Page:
The Giants Among Us

63 Pages Posted: 8 Sep 2011 Last revised: 13 Nov 2012

See all articles by Robin Feldman

Robin Feldman

UC Law, San Francisco

Thomas Ewing

Avancept LLC; Chalmers University of Technology

Date Written: September 6, 2011


The patent world is undergoing a change of seismic proportions. A small number of entities have been quietly amassing vast treasuries of patents. These are not the typical patent trolls that we have come to expect. Rather, these entities have investors such Apple, Google, Microsoft, Sony, the World Bank, and non-profit institutions. The largest and most secretive of these has accumulated a staggering 30,000-60,000 patents.

Investing thousands of hours of research and using publicly available sources, we have pieced together a detailed picture of these giants and their activities. We consider first the potential positive effects, including facilitating appropriate rewards for forgotten inventors, creating a market to connect innovators with those who can manufacture their inventions, and most important, operating as a form of insurance – something akin to an Anti-Troll defense fund.

We turn next to the potential harmful economic effects, including operating as a tax on current production and facilitating horizontal collusion as well as single firm anticompetitive gamesmanship that can raise a rival’s costs. Most important, we note that mass aggregation may not be an activity that society wants to encourage, given that the successful aggregator is likely to be the one that frightens the greatest number of companies in the most terrifying way.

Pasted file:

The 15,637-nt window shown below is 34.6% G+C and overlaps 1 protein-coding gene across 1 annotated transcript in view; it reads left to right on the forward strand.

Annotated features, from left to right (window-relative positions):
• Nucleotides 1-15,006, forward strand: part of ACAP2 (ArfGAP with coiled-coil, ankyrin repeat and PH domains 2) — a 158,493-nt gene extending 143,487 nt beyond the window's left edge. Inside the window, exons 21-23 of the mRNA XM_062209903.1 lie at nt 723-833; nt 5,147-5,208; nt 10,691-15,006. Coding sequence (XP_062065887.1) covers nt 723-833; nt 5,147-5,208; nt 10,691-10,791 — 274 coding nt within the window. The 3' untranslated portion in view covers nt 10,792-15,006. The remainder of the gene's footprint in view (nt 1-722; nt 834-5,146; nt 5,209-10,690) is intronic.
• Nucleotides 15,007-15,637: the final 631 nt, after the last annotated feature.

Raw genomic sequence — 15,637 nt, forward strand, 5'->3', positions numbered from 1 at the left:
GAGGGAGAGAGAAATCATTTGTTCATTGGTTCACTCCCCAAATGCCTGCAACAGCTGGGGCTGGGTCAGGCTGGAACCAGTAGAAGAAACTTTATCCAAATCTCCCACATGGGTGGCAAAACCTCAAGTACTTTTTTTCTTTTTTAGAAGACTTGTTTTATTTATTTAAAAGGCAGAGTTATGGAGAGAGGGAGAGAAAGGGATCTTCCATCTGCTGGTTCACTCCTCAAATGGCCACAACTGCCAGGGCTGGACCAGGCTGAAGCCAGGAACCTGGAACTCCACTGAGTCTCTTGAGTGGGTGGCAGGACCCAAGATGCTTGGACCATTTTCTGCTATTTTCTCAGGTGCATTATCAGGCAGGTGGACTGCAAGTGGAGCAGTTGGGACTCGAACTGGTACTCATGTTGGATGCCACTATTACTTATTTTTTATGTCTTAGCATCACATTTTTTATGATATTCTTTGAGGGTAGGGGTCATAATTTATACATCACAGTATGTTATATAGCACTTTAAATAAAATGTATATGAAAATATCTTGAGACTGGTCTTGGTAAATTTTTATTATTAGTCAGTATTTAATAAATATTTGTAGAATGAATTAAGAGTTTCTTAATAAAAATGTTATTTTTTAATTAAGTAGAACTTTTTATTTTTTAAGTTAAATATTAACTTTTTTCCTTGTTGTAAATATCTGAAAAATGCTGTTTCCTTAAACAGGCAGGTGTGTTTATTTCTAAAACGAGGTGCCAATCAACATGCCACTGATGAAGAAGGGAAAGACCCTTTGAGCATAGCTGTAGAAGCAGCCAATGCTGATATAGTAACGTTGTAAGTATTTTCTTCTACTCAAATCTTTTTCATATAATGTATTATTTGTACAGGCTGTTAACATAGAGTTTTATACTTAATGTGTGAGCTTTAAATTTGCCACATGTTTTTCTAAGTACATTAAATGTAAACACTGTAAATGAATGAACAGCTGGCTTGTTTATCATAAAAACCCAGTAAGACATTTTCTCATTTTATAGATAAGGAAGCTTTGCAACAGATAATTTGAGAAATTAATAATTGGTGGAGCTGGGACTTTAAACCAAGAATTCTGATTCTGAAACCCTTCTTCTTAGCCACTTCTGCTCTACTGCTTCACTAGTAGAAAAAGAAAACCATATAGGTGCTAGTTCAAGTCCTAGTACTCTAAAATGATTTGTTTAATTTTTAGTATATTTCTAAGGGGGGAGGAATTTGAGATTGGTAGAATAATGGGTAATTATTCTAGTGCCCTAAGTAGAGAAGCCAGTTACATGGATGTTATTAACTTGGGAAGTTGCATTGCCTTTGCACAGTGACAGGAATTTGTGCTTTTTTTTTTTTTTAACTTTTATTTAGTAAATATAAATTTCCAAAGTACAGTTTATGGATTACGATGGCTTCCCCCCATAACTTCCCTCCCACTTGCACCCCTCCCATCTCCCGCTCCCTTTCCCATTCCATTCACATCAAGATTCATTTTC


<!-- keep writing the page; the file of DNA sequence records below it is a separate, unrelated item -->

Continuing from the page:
We argue that mass aggregators have created a new market for monetization of patents. It is vast, rapidly growing, and largely unregulated. We conclude with some normative recommendations, including that proper monitoring and regulation will require a shift in the definition of markets as well as a different view of corporations and their agents.

Keywords: patent, intellectual property, troll, patent troll, trolls, patent trolls, anticompetitive, non-practicing entity, NPE, IP, Antitrust

JEL Classification: K19, K20, K21

Suggested Citation

Feldman, Robin and Ewing, Thomas, The Giants Among Us (September 6, 2011). Stanford Technology Law Review, Vol. 1, 2012, Available at SSRN: or

Robin Feldman (Contact Author)

UC Law, San Francisco ( email )

200 McAllister Street
San Francisco, CA 94102
United States

HOME PAGE: http://

Thomas Ewing

Avancept LLC ( email )

Chalmers University of Technology ( email )

SE-412 96 Goteborg

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